Giving Compass' Take:

• A study indicates that three-quarters of US workers are in jobs that cannot be done remotely during the COVID-19 pandemic. 

• These workers are not only increasing their chances of contracting the disease but are subjected to more layoffs, furloughs, and mental health stressors. How can you help the essential workers in your local community? 

• Read more about protecting and insuring essential workers.

A new study finds that about three-quarters of US workers, or 108 million people, are in jobs they cannot do from home during a pandemic, putting these workers at increased risk of exposure to disease.

This majority of workers are also at higher risk for other job disruptions such as layoffs, furloughs, or hours reductions, the researchers report.

Such job disruptions can cause stress, anxiety, and other mental health outcomes that could persist even as the United States reopens its economic and social life, says author Marissa Baker, an assistant professor in the environmental and occupational health sciences department at the University of Washington.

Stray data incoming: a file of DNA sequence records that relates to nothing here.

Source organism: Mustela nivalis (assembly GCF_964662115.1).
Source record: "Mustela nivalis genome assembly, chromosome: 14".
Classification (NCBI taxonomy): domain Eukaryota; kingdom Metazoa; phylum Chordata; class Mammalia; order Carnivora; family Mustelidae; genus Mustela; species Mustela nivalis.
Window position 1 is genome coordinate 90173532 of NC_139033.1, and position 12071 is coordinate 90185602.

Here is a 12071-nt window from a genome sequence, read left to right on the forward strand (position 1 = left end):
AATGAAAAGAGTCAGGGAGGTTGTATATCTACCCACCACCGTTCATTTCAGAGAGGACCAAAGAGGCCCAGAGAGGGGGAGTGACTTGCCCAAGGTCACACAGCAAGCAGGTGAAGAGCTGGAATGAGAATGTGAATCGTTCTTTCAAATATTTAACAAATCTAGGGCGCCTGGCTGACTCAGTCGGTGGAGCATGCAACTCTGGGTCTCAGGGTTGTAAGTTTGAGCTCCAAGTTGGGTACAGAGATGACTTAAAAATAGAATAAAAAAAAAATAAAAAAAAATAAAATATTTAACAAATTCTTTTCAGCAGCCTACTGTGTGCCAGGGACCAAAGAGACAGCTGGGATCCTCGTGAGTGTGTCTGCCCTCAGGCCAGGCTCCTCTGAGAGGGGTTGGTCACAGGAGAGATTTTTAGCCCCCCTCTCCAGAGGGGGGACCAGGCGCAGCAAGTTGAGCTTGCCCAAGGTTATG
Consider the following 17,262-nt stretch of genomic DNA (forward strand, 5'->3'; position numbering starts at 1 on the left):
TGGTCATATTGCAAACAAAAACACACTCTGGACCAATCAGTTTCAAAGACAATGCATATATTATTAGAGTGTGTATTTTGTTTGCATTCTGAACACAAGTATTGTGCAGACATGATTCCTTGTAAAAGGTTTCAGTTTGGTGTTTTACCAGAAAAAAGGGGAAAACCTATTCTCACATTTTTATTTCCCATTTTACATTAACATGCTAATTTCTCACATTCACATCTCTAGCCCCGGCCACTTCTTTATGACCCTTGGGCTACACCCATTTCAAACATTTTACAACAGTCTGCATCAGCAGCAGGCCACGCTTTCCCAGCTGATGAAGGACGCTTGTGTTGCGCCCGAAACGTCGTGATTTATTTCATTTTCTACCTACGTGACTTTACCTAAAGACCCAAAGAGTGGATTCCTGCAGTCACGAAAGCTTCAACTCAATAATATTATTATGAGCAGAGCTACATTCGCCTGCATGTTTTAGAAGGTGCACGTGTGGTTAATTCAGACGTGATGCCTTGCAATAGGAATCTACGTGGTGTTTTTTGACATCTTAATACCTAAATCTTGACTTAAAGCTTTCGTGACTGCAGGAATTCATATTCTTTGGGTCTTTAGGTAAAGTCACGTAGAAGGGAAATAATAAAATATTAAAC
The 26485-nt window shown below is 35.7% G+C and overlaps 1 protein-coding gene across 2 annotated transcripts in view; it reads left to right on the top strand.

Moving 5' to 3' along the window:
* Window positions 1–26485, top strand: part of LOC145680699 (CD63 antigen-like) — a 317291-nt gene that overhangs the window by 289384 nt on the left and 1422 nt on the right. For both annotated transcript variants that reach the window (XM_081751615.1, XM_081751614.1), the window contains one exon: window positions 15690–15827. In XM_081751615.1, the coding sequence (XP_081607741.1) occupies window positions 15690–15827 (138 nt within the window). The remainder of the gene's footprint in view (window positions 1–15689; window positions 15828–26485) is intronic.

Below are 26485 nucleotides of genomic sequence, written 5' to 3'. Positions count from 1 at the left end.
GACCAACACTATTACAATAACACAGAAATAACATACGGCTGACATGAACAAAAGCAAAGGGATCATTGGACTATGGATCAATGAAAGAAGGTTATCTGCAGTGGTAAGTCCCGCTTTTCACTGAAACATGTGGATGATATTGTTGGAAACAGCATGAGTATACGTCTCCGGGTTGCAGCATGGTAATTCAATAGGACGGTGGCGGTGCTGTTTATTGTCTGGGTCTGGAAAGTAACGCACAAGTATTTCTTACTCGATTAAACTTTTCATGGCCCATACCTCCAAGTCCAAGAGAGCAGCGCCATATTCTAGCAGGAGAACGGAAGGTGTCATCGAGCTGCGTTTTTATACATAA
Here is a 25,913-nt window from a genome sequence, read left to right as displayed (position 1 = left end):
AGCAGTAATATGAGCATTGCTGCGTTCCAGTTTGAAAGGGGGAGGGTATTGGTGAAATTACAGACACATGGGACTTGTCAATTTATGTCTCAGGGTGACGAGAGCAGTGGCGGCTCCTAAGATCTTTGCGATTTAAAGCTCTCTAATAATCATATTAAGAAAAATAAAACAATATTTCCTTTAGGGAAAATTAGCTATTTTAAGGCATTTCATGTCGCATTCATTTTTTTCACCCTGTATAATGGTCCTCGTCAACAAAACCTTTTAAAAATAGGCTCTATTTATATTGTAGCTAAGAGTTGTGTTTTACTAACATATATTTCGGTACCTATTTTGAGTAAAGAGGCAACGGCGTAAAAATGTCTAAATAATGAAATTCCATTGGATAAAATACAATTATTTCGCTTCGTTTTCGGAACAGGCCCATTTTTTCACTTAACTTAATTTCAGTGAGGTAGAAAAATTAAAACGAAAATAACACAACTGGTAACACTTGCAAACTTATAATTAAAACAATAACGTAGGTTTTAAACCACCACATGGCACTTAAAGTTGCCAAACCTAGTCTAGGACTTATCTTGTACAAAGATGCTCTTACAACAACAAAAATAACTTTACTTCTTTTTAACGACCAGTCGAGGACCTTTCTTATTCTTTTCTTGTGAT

These workers also represent some of the lowest-paid workers in the US workforce, Baker emphasizes.

The remaining 25% of US workers, or 35.6 million people, are in jobs that can be done at home. These jobs are typically in highly-paid occupational sectors such as finance, administration, computer engineering, and technology.

Even as the economy begins to reopen, these workers will continue to be better shielded from exposure to the virus and have an increased ability to care for a child at home—further growing the disparity between the top quarter of the workforce and the rest, the study finds.

“This pandemic has really exacerbated existing vulnerabilities in American society, with workers most affected by the pandemic and stay-at-home orders being significantly lower-paid and now also at increased risk for mental health outcomes associated with job insecurity and displacement, in addition to increased risk of exposure to COVID-19 if they keep going to work,” says Baker.

“The most privileged workers will have a job that can be done at home, reducing their risk of exposure, and enabling them to continue to work even as office buildings were closed. Unfortunately, only a quarter of the US workforce falls into this category. The fact that these are some of the highest-paid workers in the US is no surprise,” Baker adds.

Read the full article about remote jobs during COVID-19 by Jake Ellison at Futurity.